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2011 CA Legislation Aids Immigrant Integration; Further Contrasting CA From Neighboring AZ

2011 CA Legislation Aids Immigrant  Integration; Further Contrasting CA From Neighboring AZ

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With the recent end-of-session bill signings by California Governor Jerry Brown, 2011 has proven a good year for laws that further distinguish from neighboring Arizona and other states that have recently enacted virulently anti-immigrant laws. A set of significant immigrants’ rights bills, some sponsored and all strongly supported by MALDEF, the nation’s leading Latino legal civil rights organization, help to guarantee future success in California as law enforcement concentrates on serious crime and employers can adopt cost-effective hiring practices.

MALDEF, through its newly re-established Sacramento office, worked diligently with allies inside and outside of the Legislature to secure laws that assist California in becoming a DREAM state that welcomes rather than shuns hard-working Latino immigrants, that celebrates rather than condemns the diversity that makes America great, and that protects rather than assaults the constitutional and civil rights of children and families.

MALDEF lauds the approval by the California Legislature and Gov. Brown of these important immigrant rights measures, and hopes that the progress made in California will spread across the nation, with these and similar bills enacted in other states.

However, two significant bills passed by the Legislature were vetoed by Gov. Brown. MALDEF looks forward to working with the administration and Legislature to deal with concerns about the two vetoed bills and to bring measures to enactment in 2012 that focus on the issues the two bills addressed. Still, the achievement of a DREAM state in California for immigrant integration is a few steps closer after the 2011 legislative session.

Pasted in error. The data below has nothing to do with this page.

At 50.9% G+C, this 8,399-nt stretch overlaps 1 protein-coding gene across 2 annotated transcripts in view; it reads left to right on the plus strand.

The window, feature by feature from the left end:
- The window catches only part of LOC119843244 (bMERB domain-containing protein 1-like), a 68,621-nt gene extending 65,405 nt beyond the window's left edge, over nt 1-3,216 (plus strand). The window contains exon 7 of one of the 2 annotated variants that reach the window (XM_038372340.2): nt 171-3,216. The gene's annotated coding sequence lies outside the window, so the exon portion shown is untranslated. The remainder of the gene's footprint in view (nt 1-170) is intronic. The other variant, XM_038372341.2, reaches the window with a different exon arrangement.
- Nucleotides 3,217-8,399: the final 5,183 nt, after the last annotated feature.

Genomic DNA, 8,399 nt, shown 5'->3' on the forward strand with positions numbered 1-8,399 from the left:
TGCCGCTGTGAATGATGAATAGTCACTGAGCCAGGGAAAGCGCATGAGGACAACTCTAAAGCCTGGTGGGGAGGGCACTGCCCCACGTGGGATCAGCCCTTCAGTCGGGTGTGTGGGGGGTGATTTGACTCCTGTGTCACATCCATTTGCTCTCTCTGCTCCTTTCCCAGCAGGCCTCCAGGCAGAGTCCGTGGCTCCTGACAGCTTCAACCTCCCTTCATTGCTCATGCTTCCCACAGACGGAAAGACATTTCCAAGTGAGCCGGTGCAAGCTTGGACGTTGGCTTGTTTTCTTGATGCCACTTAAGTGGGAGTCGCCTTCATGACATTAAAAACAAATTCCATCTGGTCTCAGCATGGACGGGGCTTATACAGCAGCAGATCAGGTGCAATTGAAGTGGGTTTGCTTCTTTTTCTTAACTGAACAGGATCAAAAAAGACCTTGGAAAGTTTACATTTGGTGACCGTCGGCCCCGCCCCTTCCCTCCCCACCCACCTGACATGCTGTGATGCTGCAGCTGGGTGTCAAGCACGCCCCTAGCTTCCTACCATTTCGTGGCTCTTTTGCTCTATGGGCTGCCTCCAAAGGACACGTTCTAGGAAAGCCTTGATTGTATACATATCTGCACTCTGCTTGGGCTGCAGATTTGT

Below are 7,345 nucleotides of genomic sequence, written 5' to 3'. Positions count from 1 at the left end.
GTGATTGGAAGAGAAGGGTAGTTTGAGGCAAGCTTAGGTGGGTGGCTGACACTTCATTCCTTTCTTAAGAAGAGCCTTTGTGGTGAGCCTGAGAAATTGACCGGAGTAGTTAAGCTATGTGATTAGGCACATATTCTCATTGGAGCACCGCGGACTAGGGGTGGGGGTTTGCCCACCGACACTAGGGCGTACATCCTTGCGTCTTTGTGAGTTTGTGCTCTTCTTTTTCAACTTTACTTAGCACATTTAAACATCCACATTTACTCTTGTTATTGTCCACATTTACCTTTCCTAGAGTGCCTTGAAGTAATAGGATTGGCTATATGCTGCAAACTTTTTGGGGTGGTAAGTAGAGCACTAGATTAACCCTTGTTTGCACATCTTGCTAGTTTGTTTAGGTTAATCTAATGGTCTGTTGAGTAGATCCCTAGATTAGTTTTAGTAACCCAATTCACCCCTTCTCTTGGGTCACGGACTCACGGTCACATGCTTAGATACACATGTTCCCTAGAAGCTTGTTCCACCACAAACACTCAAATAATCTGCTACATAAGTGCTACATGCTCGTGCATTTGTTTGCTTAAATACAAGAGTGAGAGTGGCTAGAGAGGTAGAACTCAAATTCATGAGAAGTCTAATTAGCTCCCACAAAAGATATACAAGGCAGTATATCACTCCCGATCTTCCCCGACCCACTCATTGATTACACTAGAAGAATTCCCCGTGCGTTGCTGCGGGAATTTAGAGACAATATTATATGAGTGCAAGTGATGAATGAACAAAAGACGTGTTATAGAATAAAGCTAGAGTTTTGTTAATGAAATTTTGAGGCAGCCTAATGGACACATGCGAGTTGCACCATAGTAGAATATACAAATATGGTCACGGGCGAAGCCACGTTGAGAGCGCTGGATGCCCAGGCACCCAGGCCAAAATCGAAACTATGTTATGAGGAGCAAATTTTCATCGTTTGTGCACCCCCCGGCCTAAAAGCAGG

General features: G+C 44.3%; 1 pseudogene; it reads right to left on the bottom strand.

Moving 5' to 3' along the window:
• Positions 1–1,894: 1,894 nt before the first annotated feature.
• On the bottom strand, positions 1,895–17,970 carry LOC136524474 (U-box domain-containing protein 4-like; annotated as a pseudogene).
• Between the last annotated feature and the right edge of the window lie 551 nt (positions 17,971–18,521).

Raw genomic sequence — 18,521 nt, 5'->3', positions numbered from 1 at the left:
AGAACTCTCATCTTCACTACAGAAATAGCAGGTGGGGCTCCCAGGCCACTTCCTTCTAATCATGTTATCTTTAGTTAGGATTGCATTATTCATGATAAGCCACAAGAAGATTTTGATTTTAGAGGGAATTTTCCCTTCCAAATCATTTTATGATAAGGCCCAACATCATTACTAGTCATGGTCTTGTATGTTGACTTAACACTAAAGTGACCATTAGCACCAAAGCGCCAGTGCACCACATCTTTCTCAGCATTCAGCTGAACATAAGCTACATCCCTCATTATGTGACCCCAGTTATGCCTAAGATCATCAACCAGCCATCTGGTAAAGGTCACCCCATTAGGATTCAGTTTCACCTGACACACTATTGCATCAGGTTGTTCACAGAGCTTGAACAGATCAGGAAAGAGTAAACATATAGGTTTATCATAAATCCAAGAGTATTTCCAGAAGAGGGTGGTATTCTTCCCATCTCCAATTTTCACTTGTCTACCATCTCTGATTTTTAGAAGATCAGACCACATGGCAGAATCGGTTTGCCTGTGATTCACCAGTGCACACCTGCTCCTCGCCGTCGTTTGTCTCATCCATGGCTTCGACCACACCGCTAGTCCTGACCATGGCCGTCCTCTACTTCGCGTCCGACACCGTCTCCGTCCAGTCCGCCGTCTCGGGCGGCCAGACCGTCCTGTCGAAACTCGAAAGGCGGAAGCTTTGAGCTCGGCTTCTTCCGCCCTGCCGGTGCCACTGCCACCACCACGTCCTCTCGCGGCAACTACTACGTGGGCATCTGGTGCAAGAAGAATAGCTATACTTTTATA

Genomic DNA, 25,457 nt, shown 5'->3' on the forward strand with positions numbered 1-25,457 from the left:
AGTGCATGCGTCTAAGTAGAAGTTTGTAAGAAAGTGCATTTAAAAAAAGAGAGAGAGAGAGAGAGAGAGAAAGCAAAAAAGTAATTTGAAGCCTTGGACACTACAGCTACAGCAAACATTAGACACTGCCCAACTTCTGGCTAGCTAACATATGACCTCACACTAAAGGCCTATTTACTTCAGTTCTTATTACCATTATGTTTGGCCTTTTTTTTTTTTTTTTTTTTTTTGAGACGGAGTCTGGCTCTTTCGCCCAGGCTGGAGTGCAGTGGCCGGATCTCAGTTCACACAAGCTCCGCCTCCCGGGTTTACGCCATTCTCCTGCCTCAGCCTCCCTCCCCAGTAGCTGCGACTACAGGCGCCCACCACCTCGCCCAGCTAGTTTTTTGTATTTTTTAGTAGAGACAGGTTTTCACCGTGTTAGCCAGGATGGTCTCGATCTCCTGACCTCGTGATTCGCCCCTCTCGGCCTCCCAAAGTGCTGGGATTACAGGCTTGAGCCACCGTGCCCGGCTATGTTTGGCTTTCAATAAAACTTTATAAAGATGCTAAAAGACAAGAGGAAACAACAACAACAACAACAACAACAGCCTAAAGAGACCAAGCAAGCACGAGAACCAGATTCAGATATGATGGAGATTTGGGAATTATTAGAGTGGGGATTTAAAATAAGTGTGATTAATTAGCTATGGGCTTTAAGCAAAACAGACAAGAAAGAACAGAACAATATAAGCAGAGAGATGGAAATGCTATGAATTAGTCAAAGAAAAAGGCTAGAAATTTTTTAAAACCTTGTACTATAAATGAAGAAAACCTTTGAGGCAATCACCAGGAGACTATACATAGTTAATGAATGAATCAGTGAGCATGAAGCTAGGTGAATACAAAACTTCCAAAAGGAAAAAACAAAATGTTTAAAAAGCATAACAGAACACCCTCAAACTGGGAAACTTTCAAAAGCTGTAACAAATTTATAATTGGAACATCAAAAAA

Thomas A. Saenz, MALDEF President and General Counsel, stated, “California is poised to demonstrate to the nation that success comes from inclusion and integration, not from exclusion and division. These laws are a model for contributing to a tolerant and successful state that respects the rights of all.”

Jeannette Zanipatin, MALDEF Legislative Staff Attorney, added, “Immigrants and Latinos in California fared well this legislative session. California again bucks the trend and sets the foundation to not only recognize the important contributions immigrants make to our society, but to also understand the significant role they play in the state that is the eighth largest economy in the world.”

Below please find a brief summary of the five immigrants’ rights bills now signed into law and the two bills vetoed by Gov. Brown.

The immigrants’ rights bills Governor Brown has signed into law include:

AB 130 (Cedillo, AD-45) signed on July 25, 2011 and AB 131 (Cedillo) signed on October 8, 2011—Together, the bills are known as the California DREAM Act, providing eligibility for private and state-funded financial aid to undocumented students;

AB 207 (Ammiano, AD-13) signed on October 3, 2011—Establishing statewide rules on documents that may be required in public school enrollment, facilitating compliance with Plyler v. Doe and the enrollment of all children, regardless of status;

AB 353 (Cedillo) signed on October 9, 2011—Restricting the ability of law enforcement to impound vehicles driven by unlicensed drivers and facilitating the release of vehicles that are impounded;

AB 844 (Lara, AD-50) signed on October 8, 2011—Allowing undocumented student government leaders in California colleges to receive grants or scholarships to facilitate their service the same as other student leaders; and

AB 1236 (Fong, AD-22) signed on October 9, 2011—Barring cities and counties from mandating use of the flawed and voluntary federal e-verify program (preventing several California cities from continuing to implement their E-verify mandate ordinances).


The two immigrants’ rights bills vetoed by Gov. Brown that MALDEF looks forward to addressing in 2012 are:

AB 111 (Yee, AD-8) vetoed on September 7, 2011—The bill would have clarified that businesses are prohibited from barring customers from speaking a language other than English; and

AB 1389 (Allen, AD-7) vetoed on October 9, 2011—The bill would have imposed important conditions on checkpoints, which have frequently resulted in harassment of undocumented drivers and impoundments of their vehicles.